by Florian Mildenberger
Zeitschrift fur Sexualforschung Vol. 3 #3 pp. 242-245 (September 1990)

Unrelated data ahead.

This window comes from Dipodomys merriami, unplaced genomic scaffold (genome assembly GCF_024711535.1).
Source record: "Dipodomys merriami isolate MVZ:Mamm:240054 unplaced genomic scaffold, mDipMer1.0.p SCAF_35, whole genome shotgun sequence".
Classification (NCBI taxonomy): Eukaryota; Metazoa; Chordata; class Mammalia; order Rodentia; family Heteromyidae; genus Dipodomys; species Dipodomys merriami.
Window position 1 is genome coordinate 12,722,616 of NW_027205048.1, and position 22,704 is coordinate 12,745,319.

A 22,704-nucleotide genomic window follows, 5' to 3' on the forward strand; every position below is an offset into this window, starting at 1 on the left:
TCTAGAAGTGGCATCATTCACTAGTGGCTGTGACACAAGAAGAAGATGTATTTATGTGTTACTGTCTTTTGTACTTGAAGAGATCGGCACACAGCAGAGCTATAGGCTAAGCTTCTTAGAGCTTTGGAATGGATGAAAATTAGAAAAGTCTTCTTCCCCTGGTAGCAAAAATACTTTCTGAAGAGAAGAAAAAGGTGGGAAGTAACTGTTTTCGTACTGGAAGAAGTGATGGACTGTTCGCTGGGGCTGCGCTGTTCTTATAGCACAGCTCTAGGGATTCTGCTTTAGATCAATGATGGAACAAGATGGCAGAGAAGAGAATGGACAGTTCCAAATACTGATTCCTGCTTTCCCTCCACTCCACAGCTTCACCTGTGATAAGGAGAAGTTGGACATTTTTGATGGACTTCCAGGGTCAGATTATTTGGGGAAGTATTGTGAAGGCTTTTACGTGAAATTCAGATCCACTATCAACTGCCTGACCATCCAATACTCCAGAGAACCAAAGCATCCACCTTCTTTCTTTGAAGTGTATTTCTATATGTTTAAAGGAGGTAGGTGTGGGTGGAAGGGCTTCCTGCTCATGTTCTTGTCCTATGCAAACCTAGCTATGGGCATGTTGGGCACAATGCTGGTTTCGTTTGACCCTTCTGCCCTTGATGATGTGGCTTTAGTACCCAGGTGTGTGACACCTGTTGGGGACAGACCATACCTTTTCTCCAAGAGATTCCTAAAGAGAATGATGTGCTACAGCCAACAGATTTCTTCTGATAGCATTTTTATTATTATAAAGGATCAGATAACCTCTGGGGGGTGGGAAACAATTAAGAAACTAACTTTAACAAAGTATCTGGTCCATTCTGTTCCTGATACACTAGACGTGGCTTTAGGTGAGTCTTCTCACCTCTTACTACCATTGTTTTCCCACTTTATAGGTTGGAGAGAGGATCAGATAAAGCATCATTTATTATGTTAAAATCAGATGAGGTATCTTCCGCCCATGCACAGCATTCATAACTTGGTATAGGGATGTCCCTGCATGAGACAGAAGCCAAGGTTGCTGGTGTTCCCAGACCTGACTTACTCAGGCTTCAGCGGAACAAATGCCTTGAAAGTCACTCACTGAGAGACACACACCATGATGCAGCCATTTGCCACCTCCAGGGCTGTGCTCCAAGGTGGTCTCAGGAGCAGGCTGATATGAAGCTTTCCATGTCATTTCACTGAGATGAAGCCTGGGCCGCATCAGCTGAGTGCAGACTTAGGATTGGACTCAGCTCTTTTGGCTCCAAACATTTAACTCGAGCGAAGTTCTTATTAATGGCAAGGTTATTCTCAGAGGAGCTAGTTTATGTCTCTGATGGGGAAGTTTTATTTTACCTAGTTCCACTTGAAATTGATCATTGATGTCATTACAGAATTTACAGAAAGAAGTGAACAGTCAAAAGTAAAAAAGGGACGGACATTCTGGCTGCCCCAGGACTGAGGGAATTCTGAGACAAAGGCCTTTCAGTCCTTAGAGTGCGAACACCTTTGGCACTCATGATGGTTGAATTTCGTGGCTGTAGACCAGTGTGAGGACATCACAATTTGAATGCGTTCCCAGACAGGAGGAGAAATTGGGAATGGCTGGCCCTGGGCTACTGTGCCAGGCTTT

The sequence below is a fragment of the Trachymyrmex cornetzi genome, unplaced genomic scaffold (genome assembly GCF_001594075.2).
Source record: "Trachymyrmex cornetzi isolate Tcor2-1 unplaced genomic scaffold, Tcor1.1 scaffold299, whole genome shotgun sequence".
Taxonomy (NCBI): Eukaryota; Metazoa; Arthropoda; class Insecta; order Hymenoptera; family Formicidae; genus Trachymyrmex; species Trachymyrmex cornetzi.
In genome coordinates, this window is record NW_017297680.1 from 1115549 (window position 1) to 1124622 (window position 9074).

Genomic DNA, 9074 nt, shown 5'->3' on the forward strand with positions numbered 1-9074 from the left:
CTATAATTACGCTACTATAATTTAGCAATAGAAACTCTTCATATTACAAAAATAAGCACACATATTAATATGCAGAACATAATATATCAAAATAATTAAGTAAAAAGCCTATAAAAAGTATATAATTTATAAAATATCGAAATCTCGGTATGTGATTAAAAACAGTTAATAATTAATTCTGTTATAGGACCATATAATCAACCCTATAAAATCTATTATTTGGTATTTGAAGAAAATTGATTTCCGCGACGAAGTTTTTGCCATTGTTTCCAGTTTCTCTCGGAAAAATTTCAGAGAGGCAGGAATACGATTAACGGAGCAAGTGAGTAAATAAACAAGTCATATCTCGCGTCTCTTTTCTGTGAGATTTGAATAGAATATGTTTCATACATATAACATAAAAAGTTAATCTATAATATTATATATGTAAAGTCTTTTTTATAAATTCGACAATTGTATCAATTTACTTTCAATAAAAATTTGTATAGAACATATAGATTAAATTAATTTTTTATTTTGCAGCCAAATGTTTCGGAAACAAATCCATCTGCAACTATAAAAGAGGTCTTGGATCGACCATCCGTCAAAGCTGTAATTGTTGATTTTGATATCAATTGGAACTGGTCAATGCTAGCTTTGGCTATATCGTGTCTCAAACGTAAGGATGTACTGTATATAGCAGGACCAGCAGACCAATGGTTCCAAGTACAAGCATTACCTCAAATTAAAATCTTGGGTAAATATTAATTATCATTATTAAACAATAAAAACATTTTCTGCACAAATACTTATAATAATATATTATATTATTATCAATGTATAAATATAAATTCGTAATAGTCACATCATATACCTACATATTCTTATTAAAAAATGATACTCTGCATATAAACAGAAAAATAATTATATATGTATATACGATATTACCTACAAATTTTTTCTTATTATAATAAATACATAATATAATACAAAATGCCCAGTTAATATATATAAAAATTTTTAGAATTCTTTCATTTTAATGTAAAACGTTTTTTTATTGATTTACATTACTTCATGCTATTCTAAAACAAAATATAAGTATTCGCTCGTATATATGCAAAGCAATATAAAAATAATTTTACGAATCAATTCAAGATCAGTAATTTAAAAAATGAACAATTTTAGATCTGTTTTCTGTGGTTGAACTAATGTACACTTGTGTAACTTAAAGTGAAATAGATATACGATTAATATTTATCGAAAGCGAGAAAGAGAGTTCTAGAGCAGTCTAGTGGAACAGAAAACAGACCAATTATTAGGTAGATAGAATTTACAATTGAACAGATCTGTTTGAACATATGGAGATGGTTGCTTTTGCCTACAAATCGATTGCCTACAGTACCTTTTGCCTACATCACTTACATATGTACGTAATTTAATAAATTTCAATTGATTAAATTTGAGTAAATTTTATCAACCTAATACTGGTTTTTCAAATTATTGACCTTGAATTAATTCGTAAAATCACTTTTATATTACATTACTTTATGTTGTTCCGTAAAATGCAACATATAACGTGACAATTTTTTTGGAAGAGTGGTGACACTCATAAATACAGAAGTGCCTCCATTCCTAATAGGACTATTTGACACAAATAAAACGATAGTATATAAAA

The case against the naturalist and physiologist Theodor Beer (1866-1919), traced historically by the author, constitutes a striking yet also representative example of the ruination of a scientific career by means of a campaign of character assassination. Beer had been charged, based on scant evidence, with sexually violating two boys. Nevertheless he was convicted and banished from scientific discourse. Those responsible for the verdict and ensuing social exclusion were the very same late Habsburg-era elites whom Beer had publicly attacked. None of his academic colleagues found the courage to intercede on his behalf. The mere accusation of pedophilia was enough to isolate Theodor Beer.
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